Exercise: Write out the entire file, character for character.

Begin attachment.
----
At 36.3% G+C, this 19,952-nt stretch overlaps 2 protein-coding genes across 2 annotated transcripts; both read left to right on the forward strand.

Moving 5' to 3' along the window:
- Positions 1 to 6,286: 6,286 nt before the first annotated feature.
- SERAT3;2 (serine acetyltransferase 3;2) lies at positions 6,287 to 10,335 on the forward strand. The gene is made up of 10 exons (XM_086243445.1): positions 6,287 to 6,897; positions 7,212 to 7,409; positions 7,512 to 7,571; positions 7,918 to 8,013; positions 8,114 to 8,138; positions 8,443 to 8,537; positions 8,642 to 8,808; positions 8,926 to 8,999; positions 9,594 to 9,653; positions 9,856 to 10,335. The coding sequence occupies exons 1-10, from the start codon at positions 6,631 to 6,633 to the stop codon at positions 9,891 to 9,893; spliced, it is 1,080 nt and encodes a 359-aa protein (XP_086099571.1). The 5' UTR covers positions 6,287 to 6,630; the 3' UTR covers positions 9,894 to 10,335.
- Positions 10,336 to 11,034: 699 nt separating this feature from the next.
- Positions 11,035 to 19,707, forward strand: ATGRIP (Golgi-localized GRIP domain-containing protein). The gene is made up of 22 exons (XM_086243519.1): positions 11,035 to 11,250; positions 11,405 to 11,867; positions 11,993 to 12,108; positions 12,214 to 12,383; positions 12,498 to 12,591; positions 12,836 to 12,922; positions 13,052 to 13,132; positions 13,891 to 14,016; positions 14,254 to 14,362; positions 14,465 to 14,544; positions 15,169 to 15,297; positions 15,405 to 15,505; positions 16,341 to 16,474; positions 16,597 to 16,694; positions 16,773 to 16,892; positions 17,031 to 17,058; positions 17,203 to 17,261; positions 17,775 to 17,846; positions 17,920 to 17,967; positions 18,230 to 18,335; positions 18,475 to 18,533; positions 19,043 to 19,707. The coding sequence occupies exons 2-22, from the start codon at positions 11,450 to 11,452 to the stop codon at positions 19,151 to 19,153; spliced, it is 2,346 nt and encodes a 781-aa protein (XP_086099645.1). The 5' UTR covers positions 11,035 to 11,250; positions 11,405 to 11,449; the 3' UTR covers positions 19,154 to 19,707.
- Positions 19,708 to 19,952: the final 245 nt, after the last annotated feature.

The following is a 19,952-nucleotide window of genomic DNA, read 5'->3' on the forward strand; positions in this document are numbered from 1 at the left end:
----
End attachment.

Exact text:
At 36.3% G+C, this 19,952-nt stretch overlaps 2 protein-coding genes across 2 annotated transcripts; both read left to right on the forward strand.

Moving 5' to 3' along the window:
- Positions 1 to 6,286: 6,286 nt before the first annotated feature.
- SERAT3;2 (serine acetyltransferase 3;2) lies at positions 6,287 to 10,335 on the forward strand. The gene is made up of 10 exons (XM_086243445.1): positions 6,287 to 6,897; positions 7,212 to 7,409; positions 7,512 to 7,571; positions 7,918 to 8,013; positions 8,114 to 8,138; positions 8,443 to 8,537; positions 8,642 to 8,808; positions 8,926 to 8,999; positions 9,594 to 9,653; positions 9,856 to 10,335. The coding sequence occupies exons 1-10, from the start codon at positions 6,631 to 6,633 to the stop codon at positions 9,891 to 9,893; spliced, it is 1,080 nt and encodes a 359-aa protein (XP_086099571.1). The 5' UTR covers positions 6,287 to 6,630; the 3' UTR covers positions 9,894 to 10,335.
- Positions 10,336 to 11,034: 699 nt separating this feature from the next.
- Positions 11,035 to 19,707, forward strand: ATGRIP (Golgi-localized GRIP domain-containing protein). The gene is made up of 22 exons (XM_086243519.1): positions 11,035 to 11,250; positions 11,405 to 11,867; positions 11,993 to 12,108; positions 12,214 to 12,383; positions 12,498 to 12,591; positions 12,836 to 12,922; positions 13,052 to 13,132; positions 13,891 to 14,016; positions 14,254 to 14,362; positions 14,465 to 14,544; positions 15,169 to 15,297; positions 15,405 to 15,505; positions 16,341 to 16,474; positions 16,597 to 16,694; positions 16,773 to 16,892; positions 17,031 to 17,058; positions 17,203 to 17,261; positions 17,775 to 17,846; positions 17,920 to 17,967; positions 18,230 to 18,335; positions 18,475 to 18,533; positions 19,043 to 19,707. The coding sequence occupies exons 2-22, from the start codon at positions 11,450 to 11,452 to the stop codon at positions 19,151 to 19,153; spliced, it is 2,346 nt and encodes a 781-aa protein (XP_086099645.1). The 5' UTR covers positions 11,035 to 11,250; positions 11,405 to 11,449; the 3' UTR covers positions 19,154 to 19,707.
- Positions 19,708 to 19,952: the final 245 nt, after the last annotated feature.

The following is a 19,952-nucleotide window of genomic DNA, read 5'->3' on the forward strand; positions in this document are numbered from 1 at the left end: